Wednesday, August 15, 2012

ACTIVATE Youth Leadership Conference

This past week I had the honor and privilege of conducting a leadership development seminar to a group of volunteer leaders that were delegates of the ACTIVATE Youth Leadership Forum. 

ACTIVATE is a national youth leadership program that aims to inspire and support the youth-led development and delivery of sport and active recreational programs in communities across Canada, while facilitating youth engagement and leadership in the process.

The program takes an innovative approach to fulfilling Motivate Canada’s Youth-Driven Development framework by creating a constantly expanding network of youth leaders that can spread their knowledge and empowerment to other youth.  I found the group to be personally inspiring and I immensely enjoyed my time hearing about the programs and ideas they were looking at instituting in their respective communities all across Ontario. 

 ACTIVATE Ontario 2012 Conference 

Given the nature of the program and the magnitude of the initiatives they were about to undertake, I felt that the topic of CHANGE was an appropriate one to discuss with the group.  Since leaders are the ones who help drive change, it only made sense that we broke down its six key components and discuss some of the things they could do as leaders to support the change process. 

They were a wonderful group to present to with a lot of good energy but more importantly, they all were highly motivated to give back to their communities through the development of programs and projects that would have an impact and make a difference on the next generation of leaders after them.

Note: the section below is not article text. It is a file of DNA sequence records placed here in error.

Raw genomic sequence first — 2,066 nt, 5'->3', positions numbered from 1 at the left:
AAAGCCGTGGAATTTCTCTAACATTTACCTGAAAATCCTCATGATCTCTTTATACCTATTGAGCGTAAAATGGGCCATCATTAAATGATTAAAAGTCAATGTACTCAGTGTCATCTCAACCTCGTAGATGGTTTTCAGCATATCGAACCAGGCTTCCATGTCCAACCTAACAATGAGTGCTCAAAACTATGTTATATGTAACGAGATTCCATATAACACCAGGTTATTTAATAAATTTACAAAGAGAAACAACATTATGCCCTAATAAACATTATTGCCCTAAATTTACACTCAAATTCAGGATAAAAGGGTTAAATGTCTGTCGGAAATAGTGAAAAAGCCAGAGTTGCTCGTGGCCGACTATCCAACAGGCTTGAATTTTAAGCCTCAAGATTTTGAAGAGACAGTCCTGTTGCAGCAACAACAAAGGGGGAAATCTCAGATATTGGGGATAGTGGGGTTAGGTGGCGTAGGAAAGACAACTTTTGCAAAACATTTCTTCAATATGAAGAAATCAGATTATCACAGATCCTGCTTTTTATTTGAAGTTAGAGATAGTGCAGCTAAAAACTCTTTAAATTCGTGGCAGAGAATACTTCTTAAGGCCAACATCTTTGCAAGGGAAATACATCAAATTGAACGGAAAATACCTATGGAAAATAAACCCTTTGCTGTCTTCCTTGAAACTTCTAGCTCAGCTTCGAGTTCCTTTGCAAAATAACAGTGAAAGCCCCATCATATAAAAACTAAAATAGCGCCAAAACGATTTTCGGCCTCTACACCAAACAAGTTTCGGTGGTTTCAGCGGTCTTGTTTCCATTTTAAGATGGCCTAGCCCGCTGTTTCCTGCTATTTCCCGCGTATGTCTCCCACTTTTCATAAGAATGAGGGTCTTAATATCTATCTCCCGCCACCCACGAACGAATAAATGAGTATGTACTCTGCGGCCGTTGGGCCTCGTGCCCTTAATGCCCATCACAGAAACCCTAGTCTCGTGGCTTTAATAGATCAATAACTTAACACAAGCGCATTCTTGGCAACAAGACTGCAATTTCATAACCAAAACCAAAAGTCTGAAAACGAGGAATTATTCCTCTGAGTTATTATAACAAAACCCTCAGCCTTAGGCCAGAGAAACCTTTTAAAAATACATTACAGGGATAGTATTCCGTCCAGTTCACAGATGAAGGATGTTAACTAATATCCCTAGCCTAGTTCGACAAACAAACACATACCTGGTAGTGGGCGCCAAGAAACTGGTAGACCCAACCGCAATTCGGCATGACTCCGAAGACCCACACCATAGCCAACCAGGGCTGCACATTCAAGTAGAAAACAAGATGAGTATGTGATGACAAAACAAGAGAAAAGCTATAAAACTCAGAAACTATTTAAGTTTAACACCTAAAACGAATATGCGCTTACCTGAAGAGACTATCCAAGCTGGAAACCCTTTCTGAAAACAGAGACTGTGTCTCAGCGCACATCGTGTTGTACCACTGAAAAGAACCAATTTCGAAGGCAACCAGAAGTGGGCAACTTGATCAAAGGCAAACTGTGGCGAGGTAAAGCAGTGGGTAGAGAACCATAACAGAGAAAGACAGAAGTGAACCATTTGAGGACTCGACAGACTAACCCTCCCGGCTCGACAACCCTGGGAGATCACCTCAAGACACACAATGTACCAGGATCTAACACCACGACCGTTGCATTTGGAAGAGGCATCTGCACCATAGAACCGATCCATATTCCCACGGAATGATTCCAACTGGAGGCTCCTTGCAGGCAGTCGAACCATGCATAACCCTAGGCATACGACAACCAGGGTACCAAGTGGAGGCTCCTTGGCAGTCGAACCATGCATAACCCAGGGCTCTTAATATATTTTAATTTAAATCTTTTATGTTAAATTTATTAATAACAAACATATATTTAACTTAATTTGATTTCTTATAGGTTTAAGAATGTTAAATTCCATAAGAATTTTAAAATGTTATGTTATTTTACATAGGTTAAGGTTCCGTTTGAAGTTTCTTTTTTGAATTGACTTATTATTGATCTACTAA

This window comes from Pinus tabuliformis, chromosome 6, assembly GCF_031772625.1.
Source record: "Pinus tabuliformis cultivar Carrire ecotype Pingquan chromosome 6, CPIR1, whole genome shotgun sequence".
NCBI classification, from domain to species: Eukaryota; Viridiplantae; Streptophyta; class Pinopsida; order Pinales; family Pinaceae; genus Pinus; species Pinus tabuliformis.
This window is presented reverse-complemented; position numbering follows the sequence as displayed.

As they individually shared what they intended on doing when they returned to their respective homes, I couldn't help but be in awe of what I was listening to.  Their drive, sense of responsibility and passion for wanting to bring about change brought a sense of comfort over me on the drive back home.  Knowing that these youth would be the next wave of leaders responsible for moving our society forward left me feeling excited about what the future has in store.

Congratulations to all of you! 

See you on the court! 
Follow me on Twitter @TheAudman 

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Friday, August 10, 2012

The World Doesn’t Stop When Bad Things Happen So Why Should You?

As a lifelong follower of basketball and avid hoops fan, I've come to appreciate the important life lessons the game has to offer. When I was a teenager, I religiously followed the on court exploits of players like Michael Jordan and Magic Johnson not realizing that the benefits would be more than just entertainment.

The life lessons of persevering through adversity, determination and hope were glaringly obvious when my eldest daughter, Vanessa became involved with organized basketball.  It provided me with a great opportunity to teach what I learned.  She was about nine years old when she started and played until her mid teens. As a “basketball dad”, I naturally was excited that she gravitated to a game that I loved. Despite this, I made a point of making it clear that the decision to start or stop was always hers to make.